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  1. donepearce

    Adjusting nut slot depth

    And that is what a good luthier aims for in setting slot depth on a normal nut. Clearance measurements are nonsense. They are always way too high.
  2. donepearce

    Adjusting nut slot depth

    If it is not uncomfortable just leave it. The half string thing is really just a bit of luthier vanity. Otherwise I would use a file, not sandpaper. Sandpaper is a bit uncontrolled and tends to wipe all the detail off edges.
  3. donepearce

    Adjusting nut slot depth

    One more thing. If the base of the slot is not perfectly smooth when you are done, the string will sink some over the next few weeks. So don't try to go all the way in one session. Creep up on it.
  4. donepearce

    Fantastic Performance Footage of "Let There Be Rock" era AC/DC

    This venue is a ten minute walk from me. It is no longer a music venue, sadly, and I can hardly bear to relate what it has become. I'll let The Guardian say it, "Megachurch buys Golders Green Hippodrome after mosque plan blocked. An international megachurch whose founder has been accused of...
  5. donepearce

    Okay. Maybe I’m nuts or being stupid.

    I don't see an advantage to either. Nut adjustment is a one-time deal so you don't need screws. And metal is going to be much harder to shape than Tusq, Corian or my favourite, bone.
  6. donepearce

    Show Us Your Basses

    Interesting. What's the difference between them?
  7. donepearce

    Nut slots cut too low

    I already talked about this. They went through a phase of using clear epoxy. Filthy stuff and almost impossible to get out cleanly. The right way to hold in a nut is a couple of tiny drops of PVA glue on the side that faces the end grain of the fretboard.
  8. donepearce

    Nut slots cut too low

    If a luthier f*cked up your guitar it was his job to fix it, not yours.
  9. donepearce

    Is this a normal tailpiece height?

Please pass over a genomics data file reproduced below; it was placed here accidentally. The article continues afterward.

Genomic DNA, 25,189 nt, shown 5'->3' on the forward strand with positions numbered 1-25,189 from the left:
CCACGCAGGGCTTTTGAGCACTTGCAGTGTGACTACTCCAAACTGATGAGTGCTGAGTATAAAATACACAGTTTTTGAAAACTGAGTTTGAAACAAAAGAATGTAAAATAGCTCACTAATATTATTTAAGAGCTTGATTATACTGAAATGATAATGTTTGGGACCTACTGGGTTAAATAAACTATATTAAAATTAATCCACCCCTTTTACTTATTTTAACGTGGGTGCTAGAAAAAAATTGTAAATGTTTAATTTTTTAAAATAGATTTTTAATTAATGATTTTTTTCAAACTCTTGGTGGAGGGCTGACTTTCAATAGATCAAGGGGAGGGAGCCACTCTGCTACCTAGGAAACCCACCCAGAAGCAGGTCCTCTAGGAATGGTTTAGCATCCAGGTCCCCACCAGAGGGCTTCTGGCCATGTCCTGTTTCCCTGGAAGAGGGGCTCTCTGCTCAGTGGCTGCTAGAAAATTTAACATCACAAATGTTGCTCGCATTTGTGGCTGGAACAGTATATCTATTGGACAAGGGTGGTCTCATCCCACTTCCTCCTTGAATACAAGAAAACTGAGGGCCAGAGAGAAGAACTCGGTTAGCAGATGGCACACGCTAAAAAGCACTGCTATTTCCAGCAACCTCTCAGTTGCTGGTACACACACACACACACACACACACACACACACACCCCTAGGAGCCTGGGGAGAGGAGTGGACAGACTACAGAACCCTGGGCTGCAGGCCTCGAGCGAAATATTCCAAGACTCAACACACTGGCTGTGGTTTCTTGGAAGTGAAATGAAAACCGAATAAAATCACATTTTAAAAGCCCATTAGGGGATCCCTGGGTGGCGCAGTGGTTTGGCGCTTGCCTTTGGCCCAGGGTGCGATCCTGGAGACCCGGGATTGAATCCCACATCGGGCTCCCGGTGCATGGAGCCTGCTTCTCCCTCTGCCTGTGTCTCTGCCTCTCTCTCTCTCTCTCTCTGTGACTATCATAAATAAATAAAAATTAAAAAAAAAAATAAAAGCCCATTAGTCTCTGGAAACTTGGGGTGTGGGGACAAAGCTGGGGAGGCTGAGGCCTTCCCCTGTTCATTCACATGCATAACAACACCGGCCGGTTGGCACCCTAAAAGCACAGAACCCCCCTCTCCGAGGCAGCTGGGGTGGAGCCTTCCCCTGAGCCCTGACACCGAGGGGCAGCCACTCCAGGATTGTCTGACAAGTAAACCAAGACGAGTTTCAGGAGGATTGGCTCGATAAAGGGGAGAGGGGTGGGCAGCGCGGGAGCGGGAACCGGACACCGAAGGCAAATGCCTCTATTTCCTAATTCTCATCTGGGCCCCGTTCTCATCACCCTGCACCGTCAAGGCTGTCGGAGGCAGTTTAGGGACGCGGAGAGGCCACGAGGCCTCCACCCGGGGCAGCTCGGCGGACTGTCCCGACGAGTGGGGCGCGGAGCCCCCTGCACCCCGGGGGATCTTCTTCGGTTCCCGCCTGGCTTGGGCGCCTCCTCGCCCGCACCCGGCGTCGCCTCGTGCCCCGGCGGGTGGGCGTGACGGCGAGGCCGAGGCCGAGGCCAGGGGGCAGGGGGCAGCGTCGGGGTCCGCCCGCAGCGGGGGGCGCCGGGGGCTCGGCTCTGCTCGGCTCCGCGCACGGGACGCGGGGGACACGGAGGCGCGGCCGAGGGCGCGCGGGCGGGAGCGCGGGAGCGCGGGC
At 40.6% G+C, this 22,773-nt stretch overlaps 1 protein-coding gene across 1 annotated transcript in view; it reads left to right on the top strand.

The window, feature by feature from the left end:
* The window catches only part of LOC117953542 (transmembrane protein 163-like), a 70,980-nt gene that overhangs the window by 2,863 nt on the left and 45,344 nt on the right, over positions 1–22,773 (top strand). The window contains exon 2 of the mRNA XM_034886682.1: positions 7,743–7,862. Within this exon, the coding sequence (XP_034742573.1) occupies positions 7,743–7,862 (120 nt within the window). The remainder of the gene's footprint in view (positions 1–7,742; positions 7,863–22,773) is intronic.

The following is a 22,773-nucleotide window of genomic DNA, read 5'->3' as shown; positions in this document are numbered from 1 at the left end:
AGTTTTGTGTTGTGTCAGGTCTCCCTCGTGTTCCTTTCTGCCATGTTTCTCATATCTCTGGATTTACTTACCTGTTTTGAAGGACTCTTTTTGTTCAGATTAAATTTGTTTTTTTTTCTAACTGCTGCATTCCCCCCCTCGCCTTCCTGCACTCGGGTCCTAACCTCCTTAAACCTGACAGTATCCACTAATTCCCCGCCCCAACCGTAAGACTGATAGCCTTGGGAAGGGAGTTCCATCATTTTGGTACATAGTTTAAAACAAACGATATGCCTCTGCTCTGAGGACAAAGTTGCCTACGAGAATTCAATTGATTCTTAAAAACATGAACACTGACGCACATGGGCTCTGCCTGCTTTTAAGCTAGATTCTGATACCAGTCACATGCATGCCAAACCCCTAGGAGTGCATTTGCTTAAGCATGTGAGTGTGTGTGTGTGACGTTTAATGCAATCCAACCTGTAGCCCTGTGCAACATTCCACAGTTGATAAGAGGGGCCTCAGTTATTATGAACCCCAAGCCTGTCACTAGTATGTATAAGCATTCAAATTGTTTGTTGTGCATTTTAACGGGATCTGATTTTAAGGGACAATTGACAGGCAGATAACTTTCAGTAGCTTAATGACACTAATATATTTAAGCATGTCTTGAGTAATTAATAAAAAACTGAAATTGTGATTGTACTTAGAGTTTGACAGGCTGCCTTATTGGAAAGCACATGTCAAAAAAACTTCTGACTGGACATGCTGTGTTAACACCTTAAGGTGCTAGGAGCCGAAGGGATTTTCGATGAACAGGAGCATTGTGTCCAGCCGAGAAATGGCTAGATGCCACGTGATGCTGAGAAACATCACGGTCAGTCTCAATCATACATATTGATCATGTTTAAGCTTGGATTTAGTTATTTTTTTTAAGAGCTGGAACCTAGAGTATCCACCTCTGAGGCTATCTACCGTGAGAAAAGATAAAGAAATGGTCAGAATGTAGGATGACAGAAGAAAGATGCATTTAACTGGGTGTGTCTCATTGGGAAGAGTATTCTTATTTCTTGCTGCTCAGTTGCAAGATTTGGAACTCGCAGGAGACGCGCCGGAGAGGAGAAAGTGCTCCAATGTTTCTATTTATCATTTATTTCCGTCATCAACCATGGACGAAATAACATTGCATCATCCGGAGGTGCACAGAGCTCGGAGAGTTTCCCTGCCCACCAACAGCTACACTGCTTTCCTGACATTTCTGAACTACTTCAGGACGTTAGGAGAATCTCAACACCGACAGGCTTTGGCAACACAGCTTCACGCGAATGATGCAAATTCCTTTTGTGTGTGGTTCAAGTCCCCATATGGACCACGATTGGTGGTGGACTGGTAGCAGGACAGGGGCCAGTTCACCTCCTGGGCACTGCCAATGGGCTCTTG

Yes, when you have to use judgment to get the dimensions right it is important not to waste time. Don't try for better tolerance than the job demands. A high/low go-no go gauge is a good way to achieve this. It has to be accurate but you only need to do it once. I prefer to keep my nice...
  10. donepearce

    Nut slots cut too low

    It's strange how a temporary fix can still be performing just fine ten years down the line. I am very wary of removing a Gibson nut. If it is one from the time they decided they should be fitted with epoxy you are in for a couple of days of heartache trying to chip it out without damaging the...
  11. donepearce

    Is this a normal tailpiece height?

    That tolerance is what my machine gives me with no special effort. I built it myself to my own standards.
  12. donepearce

    Nut slots cut too low

    put a little baking soda in the slot - press it down well. Now add a drop of superglue. You need the really runny stuff or it wont soak through. Give it an hour or so and it will be rock hard. You can now file it down to the right height.
  13. donepearce

    Vintage potentiometers

    You can always replace a bad pot even on a vintage guitar. Just keep the original in the case.
  14. donepearce

    Is this a normal tailpiece height?

    And this is why we work in decimal, not fractional. At a glance I know the difference between 3.4425 and 3.4426. You can only come up with a single denominator for a limited set of dimensions.
  15. donepearce

    Is this a normal tailpiece height?

    That sounds good. A tenth of a thou is a pretty reasonable tolerance
  16. donepearce

    Is this a normal tailpiece height?

    That's all good. Personally I don't see metric as superior to Imperial, although it's probably a good idea to switch because now it is only you, Liberia and Myanmar that are sticking to Imperial. No, my problem with American measurements was always the insistence on using fractions instead of...
  17. donepearce

    Is this a normal tailpiece height?

    I first learned Imperial measurements as a child then we switched to metric when I was about twenty. I guess I am bilingual in them still. But I have never understood failing to reduce fractions to their simplest form. I gather that in the timber trade you still use 4/4 instead of 1?
  18. donepearce

    Is this a normal tailpiece height?

    I'm talking about the bridge rocking back and forth under string force. You are asking about bridge height at its two ends. You set that with the knurled wheels. BTW please always reduce fractions to their simplest. 4/64 is 1/16, and 6/64 is 3/32. Both are far higher than is necessary.
  19. donepearce

    Is this a normal tailpiece height?

    Perfect
  20. donepearce

    Is this a normal tailpiece height?

    Not quite. If the break angle is identical both sides of the bridge, the bridge will sit perfectly upright with no tendency to lean.


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